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Piazza Matteotti - Greve in Chianti
April 24, 2024

Giovanni Da Verrazzano: Dal Rinascimento a New York City

The documentary celebrating the Tuscan explorer

On the occasion of the 500th anniversary of the discovery of New York Bay by Giovanni da Verrazzano on 17 April 1524, a documentary by journalist Alan Friedman and film producer and screenwriter Giuseppe Pedersoli, son of Bud Spencer, celebrates the life and exploits of renowned Florentine navigator and explorer Giovanni Da Verrazzano. An engaging look at the life and exploits of one of the greatest navigators of the Renaissance.

The film, entitled Giovanni Da Verrazzano: from the Renaissance to New York City, features the narration of actor Neri Marcorè and was presented at the Salone dei Cinquecento in Palazzo Vecchio, a few days after its world premiere at the Paley Media Center in Manhattan.

Although the story told is known to all, the documentary offers revealing and interesting insights. The film shows that Da Verrazzano's explorations were as important as those of Christopher Columbus, because it was he who set foot in North America and mapped the entire east coast of the continent, from North Carolina to Newfoundland, while Columbus stopped in the Caribbean. A section of the film is dedicated to Da Verrazzano's encounters with the indigenous peoples of North America that he encountered along his way. We discover that, unlike the Spanish conquistadors, Da Verrazzano established friendly relations with the tribes he met along the east coast of North America, always seeking dialogue and a relationship of mutual respect. Thanks to the work of the Florentine archivist Marco Calafati, the film reveals for the first time on film the original documents concerning the March 1523 loan from the Banca Gondi, found in the family archives. These pages confirm the investment of 700 scudi in Da Verrazzano's expedition. This initial financing, together with Antonio Gondi's personal intercessions, proved decisive in obtaining the King of France Francis I's approval of the voyage.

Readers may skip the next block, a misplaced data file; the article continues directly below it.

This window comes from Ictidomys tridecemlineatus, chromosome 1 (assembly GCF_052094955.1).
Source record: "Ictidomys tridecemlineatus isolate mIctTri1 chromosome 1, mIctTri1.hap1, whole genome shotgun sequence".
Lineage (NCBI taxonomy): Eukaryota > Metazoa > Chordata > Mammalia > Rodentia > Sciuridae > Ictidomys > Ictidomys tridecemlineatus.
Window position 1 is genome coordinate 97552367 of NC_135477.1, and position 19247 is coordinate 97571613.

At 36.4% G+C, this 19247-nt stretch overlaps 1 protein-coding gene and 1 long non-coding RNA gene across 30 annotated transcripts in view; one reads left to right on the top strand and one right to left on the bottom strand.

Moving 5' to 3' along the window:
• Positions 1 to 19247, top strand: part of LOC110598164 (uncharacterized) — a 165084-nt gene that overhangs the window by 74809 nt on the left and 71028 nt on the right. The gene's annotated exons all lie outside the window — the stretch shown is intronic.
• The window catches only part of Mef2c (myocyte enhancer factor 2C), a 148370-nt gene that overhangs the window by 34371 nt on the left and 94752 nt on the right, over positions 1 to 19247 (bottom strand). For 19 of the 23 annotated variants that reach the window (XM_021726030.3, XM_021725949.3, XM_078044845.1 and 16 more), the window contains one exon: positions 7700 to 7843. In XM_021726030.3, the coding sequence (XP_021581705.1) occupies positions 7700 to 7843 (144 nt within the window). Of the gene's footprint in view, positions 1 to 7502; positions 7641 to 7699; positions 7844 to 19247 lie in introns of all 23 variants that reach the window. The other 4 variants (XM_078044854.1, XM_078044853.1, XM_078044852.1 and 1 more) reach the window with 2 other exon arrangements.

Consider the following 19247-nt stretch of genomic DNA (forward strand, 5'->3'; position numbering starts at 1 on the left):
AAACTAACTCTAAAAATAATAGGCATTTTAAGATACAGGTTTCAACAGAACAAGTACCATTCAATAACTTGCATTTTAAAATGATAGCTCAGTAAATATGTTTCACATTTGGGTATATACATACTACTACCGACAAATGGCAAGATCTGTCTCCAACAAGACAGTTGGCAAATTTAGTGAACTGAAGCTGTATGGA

Giovanni Da Verrazzano: From Renaissance to New York City was filmed almost entirely in Tuscany. Between Florence and Siena, in the territory of Greve in Chianti, stands the Castello di Verrazzano, which became the property of the Verrazzano family in the 7th century. It was here in 1485 that the navigator Giovanni da Verrazzano was born. Tuscany has always had very strong ties with America. In New York there is the famous bridge (The Verrazano) suspended between Brooklyn and Staten Island named after him in 1964. Together with Columbus, Vespucci (who was also from Florence) and Caboto, Verrazzano is among the great Italians who contributed to the exploration of the New World.

In Florence, there are many references and reminders of the Big Apple and the American continent, in particular the link between the Statue of Liberty and the Libertà della Poesia, a marble sculpture by Pio Fedi, located inside the basilica of Santa Croce. It was probably the closest source of inspiration to the famous Statue of Liberty. Florence is also home to many American schools, a very active American Consulate (here is our interview with Ragini Gupta, former Consul General of the United States), and it is also worth mentioning the strong link between the city and America following the tragic flood that hit Florence on 4 November 1966. It was precisely on that occasion that the 'Angeli del fango', a group of young volunteers from many parts of Italy and abroad, was born. Among them was Ted Kennedy, brother of John Fitzgerald and Robert and then Senator from Massachusetts. Unforgettable was his contribution to the city: he was among the mud angels at the National Central Library in Florence. Many American personalities have a past and a bond with the city of Florence, to name but one Frank Lloyd Wright, one of the most important architects of the 20th century, who stayed in Fiesole between November 1909 and February 1910. During his stay in Fiesole, Wright went on long walks and excursions, designing an ideal studio house with an enclosed Mediterranean garden, open to the Florentine hills, to be used as an Italian residence for himself and Mamah, the woman for whom Wright left his first wife. He owes his main fame to the design of Fallingwater and the Guggenheim Museum.


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